I usually don’t pay much attention to human interest stories, but the tale in our local newspaper of how Salem residents rallied to protect a mother duck and her brood of 10 ducklings moved me.
The duck nest was in a bush next to a downtown office building. Employees from nearby businesses kept the nest safe until the ducklings hatched, then they and other people protected the mother and newborns as they waddled their way across busy streets all the way to the Willamette River. One passerby even let himself be lowered headfirst into a storm drain to rescue two ducklings who had fallen in.
This tale of so many people taking the time and trouble to aid some ducks made me think, in a clichéd but sincere fashion, “It helps restore my faith in human nature.” It reminded me of my wife’s rescue of some city ducks a few years ago, though I have never questioned Laurel’s love of animals and dedication to making their lives better.
Such as by not eating them. We’re both proudly churchless and don’t believe that morality can, or should, be proscribed in any sort of “Ten Commandments” form. However, like almost everyone we don’t think that people should harm others. So the Golden Rule that is reflected in the teaching of every world religion, treat others as you would want to be treated yourself, seems to be an excellent universal ethical guide.
As vegetarians, we consider that the meaning of “others” includes animals. So the good people of Salem who helped the ducks get to Minto-Brown Island garner a hearty round of moral applause from us. We wonder, though, how many of these folks went home that day and ate meat for dinner while they told their family about how they had helped save the ducks.
As I wrote in my “Dozen desperate ducklings dodge death” post, “it was fitting that vegetarian Laurel saved the ducklings, because it would have been the height of hypocrisy for a meat-eater to feel self-righteous about helping them, when he or she would be eating other animals for dinner the very same day. Plain fact: anyone who isn't a vegetarian isn't an animal lover, no matter what they say. You don’t love animals by killing them.”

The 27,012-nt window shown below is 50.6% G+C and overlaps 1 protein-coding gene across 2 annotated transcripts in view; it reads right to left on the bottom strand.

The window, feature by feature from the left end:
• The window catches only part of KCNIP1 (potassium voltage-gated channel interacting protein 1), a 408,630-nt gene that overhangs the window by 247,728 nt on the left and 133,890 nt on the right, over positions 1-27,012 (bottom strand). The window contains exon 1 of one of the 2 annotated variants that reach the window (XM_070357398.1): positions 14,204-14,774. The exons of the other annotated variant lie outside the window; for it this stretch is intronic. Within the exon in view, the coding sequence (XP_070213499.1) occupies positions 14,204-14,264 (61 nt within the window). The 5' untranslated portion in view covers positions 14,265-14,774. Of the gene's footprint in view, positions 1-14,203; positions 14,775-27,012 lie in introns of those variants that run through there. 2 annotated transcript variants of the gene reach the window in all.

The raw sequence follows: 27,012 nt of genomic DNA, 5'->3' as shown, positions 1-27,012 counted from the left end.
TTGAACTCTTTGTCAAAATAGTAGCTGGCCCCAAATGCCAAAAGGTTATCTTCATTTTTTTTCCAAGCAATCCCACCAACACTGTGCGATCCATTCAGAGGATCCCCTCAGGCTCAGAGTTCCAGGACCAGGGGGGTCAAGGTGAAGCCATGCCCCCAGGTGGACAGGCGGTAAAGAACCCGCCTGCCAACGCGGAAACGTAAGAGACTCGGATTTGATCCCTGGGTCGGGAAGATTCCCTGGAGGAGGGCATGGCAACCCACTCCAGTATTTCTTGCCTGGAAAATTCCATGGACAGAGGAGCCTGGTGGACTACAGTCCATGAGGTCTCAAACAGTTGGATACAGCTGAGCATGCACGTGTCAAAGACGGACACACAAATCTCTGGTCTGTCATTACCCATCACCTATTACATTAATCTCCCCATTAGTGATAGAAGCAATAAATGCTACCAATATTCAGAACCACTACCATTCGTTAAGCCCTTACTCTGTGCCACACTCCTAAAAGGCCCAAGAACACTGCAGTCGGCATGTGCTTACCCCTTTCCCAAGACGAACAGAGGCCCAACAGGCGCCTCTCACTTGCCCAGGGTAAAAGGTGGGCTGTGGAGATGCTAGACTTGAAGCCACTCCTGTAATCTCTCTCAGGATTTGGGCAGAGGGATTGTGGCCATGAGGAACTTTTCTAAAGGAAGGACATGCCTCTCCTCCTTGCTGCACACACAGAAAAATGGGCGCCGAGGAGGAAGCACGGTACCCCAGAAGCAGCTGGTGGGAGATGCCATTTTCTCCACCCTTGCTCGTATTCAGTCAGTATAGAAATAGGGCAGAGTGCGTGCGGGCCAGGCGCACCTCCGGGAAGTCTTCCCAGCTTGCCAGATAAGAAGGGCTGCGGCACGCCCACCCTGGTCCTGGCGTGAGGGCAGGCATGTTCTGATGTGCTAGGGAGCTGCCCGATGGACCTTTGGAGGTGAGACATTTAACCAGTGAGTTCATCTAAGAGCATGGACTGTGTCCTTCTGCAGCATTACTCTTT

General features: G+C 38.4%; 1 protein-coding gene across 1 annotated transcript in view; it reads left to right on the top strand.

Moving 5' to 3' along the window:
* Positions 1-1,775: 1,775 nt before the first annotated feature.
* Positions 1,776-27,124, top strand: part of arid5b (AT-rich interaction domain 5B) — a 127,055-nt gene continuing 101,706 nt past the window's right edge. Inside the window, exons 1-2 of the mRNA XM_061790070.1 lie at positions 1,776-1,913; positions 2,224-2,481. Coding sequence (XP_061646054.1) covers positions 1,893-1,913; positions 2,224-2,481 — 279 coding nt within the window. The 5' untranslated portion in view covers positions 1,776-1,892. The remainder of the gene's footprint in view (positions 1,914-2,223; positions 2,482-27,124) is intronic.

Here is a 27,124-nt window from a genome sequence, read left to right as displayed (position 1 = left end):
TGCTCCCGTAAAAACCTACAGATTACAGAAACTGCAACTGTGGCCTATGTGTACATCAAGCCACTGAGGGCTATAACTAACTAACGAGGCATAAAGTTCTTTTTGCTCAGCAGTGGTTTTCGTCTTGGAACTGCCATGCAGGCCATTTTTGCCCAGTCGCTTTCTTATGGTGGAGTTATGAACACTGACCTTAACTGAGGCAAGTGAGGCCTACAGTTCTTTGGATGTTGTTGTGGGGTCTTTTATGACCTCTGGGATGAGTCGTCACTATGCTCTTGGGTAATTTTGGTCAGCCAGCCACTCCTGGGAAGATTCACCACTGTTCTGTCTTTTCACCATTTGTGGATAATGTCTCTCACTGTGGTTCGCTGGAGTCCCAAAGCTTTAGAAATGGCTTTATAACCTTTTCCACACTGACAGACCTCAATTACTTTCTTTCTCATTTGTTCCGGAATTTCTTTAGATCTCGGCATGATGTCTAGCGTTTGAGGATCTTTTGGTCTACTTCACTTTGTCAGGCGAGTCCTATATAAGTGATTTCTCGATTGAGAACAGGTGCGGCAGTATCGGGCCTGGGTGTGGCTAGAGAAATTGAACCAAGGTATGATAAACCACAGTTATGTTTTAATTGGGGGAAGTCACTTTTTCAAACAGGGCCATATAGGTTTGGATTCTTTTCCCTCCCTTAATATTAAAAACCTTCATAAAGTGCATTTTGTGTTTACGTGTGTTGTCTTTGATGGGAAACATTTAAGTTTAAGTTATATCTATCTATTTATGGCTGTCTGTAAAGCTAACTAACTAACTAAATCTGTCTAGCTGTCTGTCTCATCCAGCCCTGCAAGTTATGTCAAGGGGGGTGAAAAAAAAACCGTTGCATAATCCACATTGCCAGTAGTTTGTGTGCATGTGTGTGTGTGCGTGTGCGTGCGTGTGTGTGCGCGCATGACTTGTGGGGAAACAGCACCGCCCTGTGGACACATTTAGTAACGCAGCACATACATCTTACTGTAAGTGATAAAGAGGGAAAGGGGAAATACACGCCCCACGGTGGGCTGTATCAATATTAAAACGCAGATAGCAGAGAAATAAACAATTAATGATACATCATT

That last line sounded a bit harsh to me when I originally wrote it, and it strikes me the same way now. But I still have to agree with what I said, no matter if it offends some meat-eaters: You don’t love animals by killing them.
I try not to be a holier-than-thou vegetarian. It doesn’t bother me to be with people eating meat and I don’t look down on people who eat meat. I loved meat myself until I was about twenty-one. At the time I was still eating fish. During a trip back to my mother’s house from college she served me a prawn. I remember looking at it curled up on my plate and thinking, “That animal once was alive, and now it’s not, because of me.” Since then, for thirty-six years, I haven’t eaten a bite of meat.
For that prawn made me realize that I was part of the demand for animal flesh that causes fish, cows, chickens, sheep, turkeys, ducks, pigs, and other creatures to be killed. Many people consider meat-eating to be one of the pleasures of life. Well, I don’t like the thought that my pleasure comes at the cost of someone else’s pain, whether that someone is a person or an animal.
Some years back I wrote an opinion piece for the Portland Oregonian, “Vegetarians, honk your horns,” about why protesting fast-food restaurants is a better cause for a moralistic crusade than is picketing adult shops. Granted, there are some victims in the porn industry, but the meat industry causes much more pain and suffering—both to the animals that are killed and the people who eat them.
If meat was a drug, it would be illegal. Or at least highly regulated. Almost every meat product would be marked with a sticker: “Caution, may greatly increase the risk of death from heart disease, cancer, and many other diseases.” And if the cautionary sticker included animals’ point of view, the list of negative effects would be longer: “Consumption of this product results in severe pain, panic, and distress to those killed in its making.”
I’m happy that 11 ducks were saved in Salem last Monday. I just hope that the people who saved them were moved to consider whether animal lovers can also be animal eaters. In my opinion, you’re one or the other. A dog or cat lover would never consider eating Fido or Fluffy. So how can someone who claims to be an animal lover eat animals?